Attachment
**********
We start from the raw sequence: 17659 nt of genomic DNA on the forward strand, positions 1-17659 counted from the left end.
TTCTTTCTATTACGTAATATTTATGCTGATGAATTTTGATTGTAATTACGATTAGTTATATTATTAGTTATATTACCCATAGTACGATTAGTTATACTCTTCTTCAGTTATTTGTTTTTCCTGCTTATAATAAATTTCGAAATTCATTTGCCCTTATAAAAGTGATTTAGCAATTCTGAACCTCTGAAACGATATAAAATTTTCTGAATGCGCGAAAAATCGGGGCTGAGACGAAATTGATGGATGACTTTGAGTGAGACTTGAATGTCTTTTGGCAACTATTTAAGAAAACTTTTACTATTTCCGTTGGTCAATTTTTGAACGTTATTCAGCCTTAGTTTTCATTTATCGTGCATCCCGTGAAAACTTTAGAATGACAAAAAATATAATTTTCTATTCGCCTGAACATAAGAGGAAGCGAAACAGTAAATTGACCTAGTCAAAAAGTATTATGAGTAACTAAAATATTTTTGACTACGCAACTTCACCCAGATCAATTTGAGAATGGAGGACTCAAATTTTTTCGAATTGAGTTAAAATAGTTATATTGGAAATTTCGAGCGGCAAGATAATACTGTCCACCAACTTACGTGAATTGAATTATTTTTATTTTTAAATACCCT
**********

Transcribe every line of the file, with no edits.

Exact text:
We start from the raw sequence: 17659 nt of genomic DNA on the forward strand, positions 1-17659 counted from the left end.
TTCTTTCTATTACGTAATATTTATGCTGATGAATTTTGATTGTAATTACGATTAGTTATATTATTAGTTATATTACCCATAGTACGATTAGTTATACTCTTCTTCAGTTATTTGTTTTTCCTGCTTATAATAAATTTCGAAATTCATTTGCCCTTATAAAAGTGATTTAGCAATTCTGAACCTCTGAAACGATATAAAATTTTCTGAATGCGCGAAAAATCGGGGCTGAGACGAAATTGATGGATGACTTTGAGTGAGACTTGAATGTCTTTTGGCAACTATTTAAGAAAACTTTTACTATTTCCGTTGGTCAATTTTTGAACGTTATTCAGCCTTAGTTTTCATTTATCGTGCATCCCGTGAAAACTTTAGAATGACAAAAAATATAATTTTCTATTCGCCTGAACATAAGAGGAAGCGAAACAGTAAATTGACCTAGTCAAAAAGTATTATGAGTAACTAAAATATTTTTGACTACGCAACTTCACCCAGATCAATTTGAGAATGGAGGACTCAAATTTTTTCGAATTGAGTTAAAATAGTTATATTGGAAATTTCGAGCGGCAAGATAATACTGTCCACCAACTTACGTGAATTGAATTATTTTTATTTTTAAATACCCT